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Fly Fishing On The Bay: Part #2

Date: October 31 2014

By: Sneaker Freaker

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Enjoy the second installment of our Fly Fishing Feature as we go undercover on the bay in search of a mad vintage catch!


Nike Air Max 120 : 1998
The Air Max 120 is drenched in late-90s MSG-enhanced super flavour, but how is it possible we have virtually no recollection of this spider-webbed wonder? Could it be that the shadow of the Air Max Plus TN from the same era was just too menacing, or was it simply the sight of the blazing AM120 that burnt an ozone-sized hole in our retinas?

Designed by Richard Clarke, now the creative director for Nike Sportswear, the Air Max 120 – like a Cadillac Escalade – arrived fully loaded with every option ticked. That means a rubber cage, jewelled Swooshes, gradient mesh, MX Air, Burst Air bubbles and 3M detailing on the toe. 14 years since this towering inferno was released, it’s fair to say that it still looks utterly futuristic today. And to think, all it took was a single click for the pseudo nostalgia to come flooding back.


AVIA 1355 : 90s
Avia was founded in the late-70s by Jerry Stubblefield, a classic maverick in the great tradition of sports industry entrepreneurs. Over the years Avia had a few successes, most notably shoes worn by Clyde Drexler (as Mr Clyde) and Scottie Pippen. They also developed a cantilever system (similar to adidas Torsion) which they claimed was stolen by Nike and used in their Air 180 and Air Force 180 models. Neither party was reportedly happy with the outcome of the legal stoush and side-by-side, it’s hard to see exactly how this conclusion was possible. By the mid-80s, Reebok had acquired Avia and despite a low profile, it is still in operation today. Vintage models appear sporadically on the Bay but here we have unearthed two genuine nuggets of Avia gold. The 1355 cross-trainer is the more interesting of the pair, primarily for its unique ‘Transport’ lacing system. It’s hard to tell from the photos, but it has an elasticised upper that uses plastic ghilly tabs and a full length panel to cinch the shoe tight to the foot. We’re not sure it’ll make much difference to your performance but it looks pretty cool, as does the minty fresh colourway. Similar in stature and mid-pricepoint steez is the 868 model for basketballers. As the tongue label says, this is ‘For the Fast Game’. Both shoes have held up well and with a little care could definitely be used on the street once more!


AVIA 868 : 90s
Avia was founded in the late-70s by Jerry Stubblefield, a classic maverick in the great tradition of sports industry entrepreneurs. Over the years Avia had a few successes, most notably shoes worn by Clyde Drexler (as Mr Clyde) and Scottie Pippen. They also developed a cantilever system (similar to adidas Torsion) which they claimed was stolen by Nike and used in their Air 180 and Air Force 180 models. Neither party was reportedly happy with the outcome of the legal stoush and side-by-side, it’s hard to see exactly how this conclusion was possible. By the mid-80s, Reebok had acquired Avia and despite a low profile, it is still in operation today. Vintage models appear sporadically on the Bay but here we have unearthed two genuine nuggets of Avia gold. The 1355 cross-trainer is the more interesting of the pair, primarily for its unique ‘Transport’ lacing system. It’s hard to tell from the photos, but it has an elasticised upper that uses plastic ghilly tabs and a full length panel to cinch the shoe tight to the foot. We’re not sure it’ll make much difference to your performance but it looks pretty cool, as does the minty fresh colourway. Similar in stature and mid-pricepoint steez is the 868 model for basketballers. As the tongue label says, this is ‘For the Fast Game’. Both shoes have held up well and with a little care could definitely be used on the street once more!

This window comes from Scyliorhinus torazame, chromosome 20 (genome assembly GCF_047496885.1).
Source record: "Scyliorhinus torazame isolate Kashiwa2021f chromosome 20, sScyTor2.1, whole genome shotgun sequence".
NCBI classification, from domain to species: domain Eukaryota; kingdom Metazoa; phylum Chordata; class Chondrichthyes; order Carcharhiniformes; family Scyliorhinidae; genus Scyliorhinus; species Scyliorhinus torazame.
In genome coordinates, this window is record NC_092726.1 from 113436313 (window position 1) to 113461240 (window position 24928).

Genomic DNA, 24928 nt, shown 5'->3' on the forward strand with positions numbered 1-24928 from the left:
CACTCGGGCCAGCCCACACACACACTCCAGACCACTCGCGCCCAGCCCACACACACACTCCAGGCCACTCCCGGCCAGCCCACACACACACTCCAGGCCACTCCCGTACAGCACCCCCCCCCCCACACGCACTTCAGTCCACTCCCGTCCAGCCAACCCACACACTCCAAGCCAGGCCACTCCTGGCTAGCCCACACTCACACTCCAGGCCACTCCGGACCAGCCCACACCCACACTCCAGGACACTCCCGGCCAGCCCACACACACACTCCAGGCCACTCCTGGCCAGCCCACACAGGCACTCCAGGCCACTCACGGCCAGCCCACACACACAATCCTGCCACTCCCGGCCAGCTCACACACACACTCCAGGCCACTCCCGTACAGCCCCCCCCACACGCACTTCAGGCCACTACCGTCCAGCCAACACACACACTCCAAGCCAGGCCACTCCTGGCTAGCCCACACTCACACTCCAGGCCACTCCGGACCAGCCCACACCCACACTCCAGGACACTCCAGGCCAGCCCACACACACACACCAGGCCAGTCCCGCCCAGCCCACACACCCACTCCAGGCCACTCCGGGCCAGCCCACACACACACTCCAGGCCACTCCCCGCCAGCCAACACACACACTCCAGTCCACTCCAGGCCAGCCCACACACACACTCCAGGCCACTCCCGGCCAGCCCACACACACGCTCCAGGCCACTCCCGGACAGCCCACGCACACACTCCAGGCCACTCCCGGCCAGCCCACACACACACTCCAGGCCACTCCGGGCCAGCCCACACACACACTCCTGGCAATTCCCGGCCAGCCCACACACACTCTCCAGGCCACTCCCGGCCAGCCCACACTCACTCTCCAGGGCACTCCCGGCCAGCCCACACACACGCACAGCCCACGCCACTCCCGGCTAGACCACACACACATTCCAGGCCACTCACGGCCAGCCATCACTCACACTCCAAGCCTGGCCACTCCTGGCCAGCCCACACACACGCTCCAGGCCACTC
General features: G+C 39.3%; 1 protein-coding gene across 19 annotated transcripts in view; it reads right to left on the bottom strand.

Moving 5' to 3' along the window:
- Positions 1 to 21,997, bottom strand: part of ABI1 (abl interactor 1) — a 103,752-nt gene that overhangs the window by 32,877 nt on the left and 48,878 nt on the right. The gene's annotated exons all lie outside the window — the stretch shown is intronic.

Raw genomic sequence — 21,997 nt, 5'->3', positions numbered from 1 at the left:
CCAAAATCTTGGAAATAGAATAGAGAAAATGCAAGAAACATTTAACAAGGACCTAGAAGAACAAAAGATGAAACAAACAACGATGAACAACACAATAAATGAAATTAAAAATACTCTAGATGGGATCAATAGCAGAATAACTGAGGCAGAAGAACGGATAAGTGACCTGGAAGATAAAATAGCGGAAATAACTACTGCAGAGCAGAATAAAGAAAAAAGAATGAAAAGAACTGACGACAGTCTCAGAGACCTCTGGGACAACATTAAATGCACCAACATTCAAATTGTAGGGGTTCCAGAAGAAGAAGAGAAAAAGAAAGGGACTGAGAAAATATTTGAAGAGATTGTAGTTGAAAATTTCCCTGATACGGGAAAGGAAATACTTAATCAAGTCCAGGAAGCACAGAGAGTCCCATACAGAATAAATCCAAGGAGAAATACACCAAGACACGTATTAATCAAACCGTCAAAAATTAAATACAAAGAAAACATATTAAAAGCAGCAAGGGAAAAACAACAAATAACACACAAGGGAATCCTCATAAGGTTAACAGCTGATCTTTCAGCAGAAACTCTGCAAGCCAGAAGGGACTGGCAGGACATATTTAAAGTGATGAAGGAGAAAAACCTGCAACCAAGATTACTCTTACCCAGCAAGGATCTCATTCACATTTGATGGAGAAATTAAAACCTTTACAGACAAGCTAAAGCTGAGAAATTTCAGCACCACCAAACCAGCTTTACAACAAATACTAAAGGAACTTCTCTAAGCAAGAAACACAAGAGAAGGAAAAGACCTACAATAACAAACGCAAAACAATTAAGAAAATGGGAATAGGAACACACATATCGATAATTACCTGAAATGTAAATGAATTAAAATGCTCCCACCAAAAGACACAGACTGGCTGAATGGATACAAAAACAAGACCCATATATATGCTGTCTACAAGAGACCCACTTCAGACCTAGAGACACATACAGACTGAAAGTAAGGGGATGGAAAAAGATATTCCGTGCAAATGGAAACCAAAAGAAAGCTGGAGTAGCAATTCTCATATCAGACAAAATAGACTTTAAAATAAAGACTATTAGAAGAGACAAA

LA GEAR Light Gear : 1993
Without any external branding, you’d never know who was responsible for this mid-90s runner, though it is hard to avoid the conclusion that the designer had a pair of Huaraches on their desk when they did the sketch. It’s a shockingly derivative design in other words, but we have to admit, even though it’s LA Gear, it actually looks kinda cool.

White microsuede with orange and magenta pops wrapped up with a trick black-and-white print on the socklining means the décor is period correct. The chunky rubber heel cage is where the action’s at, and even though it’s more ornamental than functional, it definitely adds some pizzazz. It’s not immediately obvious but the cherry on top of this phoney fruit sundae is the transparent panel across the top of the tongue that lights it up like Akihabara when you hit the switch. Shhhsh! Don’t tell Solebox or they’ll have another light-em-up gimmick for their next colab. 1993 was the last hurrah for LA Gear. They might have just sold 100 million pairs of their LA Lights to little kids, but the brand was in terminal decline and inches away from implosion. Regardless, this is one of those WTF shoes that we’re proud to put in the SF collection.


adidas (Keyshawn Johnson) : 1997
Keyshawn Johnson is one of those quintessential American athletes with a loud personality and a mammoth sense of inner confidence. As the number one NFL draft pick in 1996, Johnson went to play with the New York Jets. By the end of his rookie year he had already finished his autobiography titled Just Give Me the Damn Ball. Adidas obviously thought highly of him and decided to Just Give him Some Damn Money, naming this abstract model after him just a year after he went pro.